Liouville showed that all Liouville numbers are transcendental. The first number to be proven transcendental without having been specifically constructed for the purpose of proving transcendental numbers' existence was , by Charles Hermite in 1873. In 1874, Georg Cantor proved that the algebraic numbers are countable and the real numbers are uncountable.

(not proven to be irrational). The Feigenbaum constants and , also not proven to be irrational. Mills' constant, also not proven to be irrational. The Copeland–Erdős constant, formed by concatenating the decimal representations of the prime numbers. Conjectures: Schanuel's conjecture, Four exponentials conjecture. ==Sketch of a proof that is transcendental== The first proof that the base of the natural logarithms, , is transcendental dates from 1873.

Liouville showed that all Liouville numbers are transcendental. The first number to be proven transcendental without having been specifically constructed for the purpose of proving transcendental numbers' existence was , by Charles Hermite in 1873. In 1874, Georg Cantor proved that the algebraic numbers are countable and the real numbers are uncountable.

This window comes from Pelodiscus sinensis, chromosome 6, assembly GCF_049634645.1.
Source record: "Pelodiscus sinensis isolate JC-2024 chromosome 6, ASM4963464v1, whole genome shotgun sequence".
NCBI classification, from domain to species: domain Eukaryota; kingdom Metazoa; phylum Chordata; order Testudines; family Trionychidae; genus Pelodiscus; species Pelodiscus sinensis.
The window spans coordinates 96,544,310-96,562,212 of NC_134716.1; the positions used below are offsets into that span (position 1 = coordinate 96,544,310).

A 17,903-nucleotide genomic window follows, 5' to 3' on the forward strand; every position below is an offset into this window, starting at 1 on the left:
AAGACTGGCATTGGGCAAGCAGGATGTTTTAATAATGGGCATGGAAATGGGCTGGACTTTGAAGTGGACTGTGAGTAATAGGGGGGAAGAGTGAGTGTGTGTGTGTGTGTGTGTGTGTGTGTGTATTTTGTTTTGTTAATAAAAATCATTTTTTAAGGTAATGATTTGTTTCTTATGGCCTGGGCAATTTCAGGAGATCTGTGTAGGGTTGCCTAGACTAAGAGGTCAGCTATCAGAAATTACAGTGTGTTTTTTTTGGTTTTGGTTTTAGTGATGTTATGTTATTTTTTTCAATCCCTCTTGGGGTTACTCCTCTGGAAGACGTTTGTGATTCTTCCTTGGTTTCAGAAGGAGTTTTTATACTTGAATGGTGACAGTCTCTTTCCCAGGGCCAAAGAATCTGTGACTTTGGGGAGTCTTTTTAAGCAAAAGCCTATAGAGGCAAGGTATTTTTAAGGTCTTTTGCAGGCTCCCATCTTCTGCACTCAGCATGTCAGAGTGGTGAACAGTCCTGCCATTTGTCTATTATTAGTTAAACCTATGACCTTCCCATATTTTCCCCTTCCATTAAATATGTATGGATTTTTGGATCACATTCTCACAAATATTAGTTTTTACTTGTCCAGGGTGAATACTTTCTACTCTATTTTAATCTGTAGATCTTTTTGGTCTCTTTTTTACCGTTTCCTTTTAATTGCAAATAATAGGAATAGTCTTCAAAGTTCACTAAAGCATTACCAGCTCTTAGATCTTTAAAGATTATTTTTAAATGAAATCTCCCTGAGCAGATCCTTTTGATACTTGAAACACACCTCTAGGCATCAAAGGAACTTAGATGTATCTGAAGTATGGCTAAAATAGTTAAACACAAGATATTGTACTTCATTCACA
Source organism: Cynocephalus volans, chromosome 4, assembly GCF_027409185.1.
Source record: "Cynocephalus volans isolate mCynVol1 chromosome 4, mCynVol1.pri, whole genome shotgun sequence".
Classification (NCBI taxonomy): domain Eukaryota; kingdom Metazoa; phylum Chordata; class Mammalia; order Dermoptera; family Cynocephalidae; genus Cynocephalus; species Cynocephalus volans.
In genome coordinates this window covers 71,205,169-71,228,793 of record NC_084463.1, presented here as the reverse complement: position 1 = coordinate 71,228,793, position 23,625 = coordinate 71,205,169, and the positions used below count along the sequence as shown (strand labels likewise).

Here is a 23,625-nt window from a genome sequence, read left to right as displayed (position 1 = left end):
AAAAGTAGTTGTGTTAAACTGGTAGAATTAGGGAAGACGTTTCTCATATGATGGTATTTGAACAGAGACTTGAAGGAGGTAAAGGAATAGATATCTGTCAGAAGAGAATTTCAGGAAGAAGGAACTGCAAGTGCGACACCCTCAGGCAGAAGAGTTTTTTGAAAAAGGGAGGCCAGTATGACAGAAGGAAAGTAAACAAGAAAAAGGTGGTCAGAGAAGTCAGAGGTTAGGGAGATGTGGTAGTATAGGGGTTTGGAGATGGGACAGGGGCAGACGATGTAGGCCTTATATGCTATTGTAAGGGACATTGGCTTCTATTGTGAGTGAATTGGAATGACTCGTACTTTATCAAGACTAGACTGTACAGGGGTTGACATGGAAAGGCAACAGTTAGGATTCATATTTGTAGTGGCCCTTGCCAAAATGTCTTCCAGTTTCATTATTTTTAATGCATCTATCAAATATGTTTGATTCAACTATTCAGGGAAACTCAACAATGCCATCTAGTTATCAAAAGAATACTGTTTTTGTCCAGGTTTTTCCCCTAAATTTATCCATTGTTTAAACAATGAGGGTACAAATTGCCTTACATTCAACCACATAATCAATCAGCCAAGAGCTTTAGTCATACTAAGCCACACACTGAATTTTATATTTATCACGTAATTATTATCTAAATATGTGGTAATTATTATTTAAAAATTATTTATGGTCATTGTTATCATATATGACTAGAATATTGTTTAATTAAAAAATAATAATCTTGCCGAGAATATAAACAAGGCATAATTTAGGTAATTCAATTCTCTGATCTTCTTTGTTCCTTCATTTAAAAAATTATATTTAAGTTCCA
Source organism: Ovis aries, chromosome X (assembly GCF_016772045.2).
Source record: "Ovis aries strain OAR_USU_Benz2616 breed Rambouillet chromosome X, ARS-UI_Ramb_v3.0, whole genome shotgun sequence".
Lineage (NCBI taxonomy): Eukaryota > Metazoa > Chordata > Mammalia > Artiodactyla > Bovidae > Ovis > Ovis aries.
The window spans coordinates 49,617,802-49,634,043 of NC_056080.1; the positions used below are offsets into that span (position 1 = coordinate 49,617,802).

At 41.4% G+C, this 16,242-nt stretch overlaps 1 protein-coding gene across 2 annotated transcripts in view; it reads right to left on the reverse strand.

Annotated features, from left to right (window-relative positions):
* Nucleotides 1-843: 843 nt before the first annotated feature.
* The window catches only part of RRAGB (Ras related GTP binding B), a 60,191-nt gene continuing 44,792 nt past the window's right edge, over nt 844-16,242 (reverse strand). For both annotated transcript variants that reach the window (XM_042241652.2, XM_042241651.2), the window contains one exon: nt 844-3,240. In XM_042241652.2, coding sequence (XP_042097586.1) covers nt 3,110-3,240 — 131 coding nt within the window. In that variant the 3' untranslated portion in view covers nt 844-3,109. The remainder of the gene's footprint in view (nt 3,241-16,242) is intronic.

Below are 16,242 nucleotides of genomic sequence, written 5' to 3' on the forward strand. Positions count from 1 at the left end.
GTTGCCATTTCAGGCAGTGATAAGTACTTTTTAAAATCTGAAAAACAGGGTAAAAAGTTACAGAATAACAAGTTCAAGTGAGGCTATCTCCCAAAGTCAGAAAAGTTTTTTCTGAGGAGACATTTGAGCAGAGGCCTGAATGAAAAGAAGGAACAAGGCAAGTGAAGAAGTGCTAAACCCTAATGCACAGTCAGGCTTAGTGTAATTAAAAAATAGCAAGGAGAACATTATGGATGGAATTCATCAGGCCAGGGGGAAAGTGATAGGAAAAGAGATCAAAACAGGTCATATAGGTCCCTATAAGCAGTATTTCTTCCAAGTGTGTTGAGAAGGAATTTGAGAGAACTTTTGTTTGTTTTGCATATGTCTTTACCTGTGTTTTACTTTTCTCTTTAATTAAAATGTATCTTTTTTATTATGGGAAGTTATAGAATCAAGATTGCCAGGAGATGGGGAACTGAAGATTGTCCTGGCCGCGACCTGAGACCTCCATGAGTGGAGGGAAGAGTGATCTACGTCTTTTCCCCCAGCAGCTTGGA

Cantor's work established the ubiquity of transcendental numbers. In 1882, Ferdinand von Lindemann published the first complete proof of the transcendence of .

Kurt Mahler showed in 1953 that is also not a Liouville number.

This work was extended by Alan Baker in the 1960s in his work on lower bounds for linear forms in any number of logarithms (of algebraic numbers). ==Properties== The set of transcendental numbers is uncountably infinite.

A notable exception is (for any positive integer ) which has been proven transcendental. The Euler–Mascheroni constant : In 2010 M.

In 2012 it was shown that at least one of and the Euler-Gompertz constant is transcendental. Catalan's constant, not even proven to be irrational. Khinchin's constant, also not proven to be irrational. Apéry's constant (which Apéry proved is irrational). The Riemann zeta function at other odd integers, , , ...

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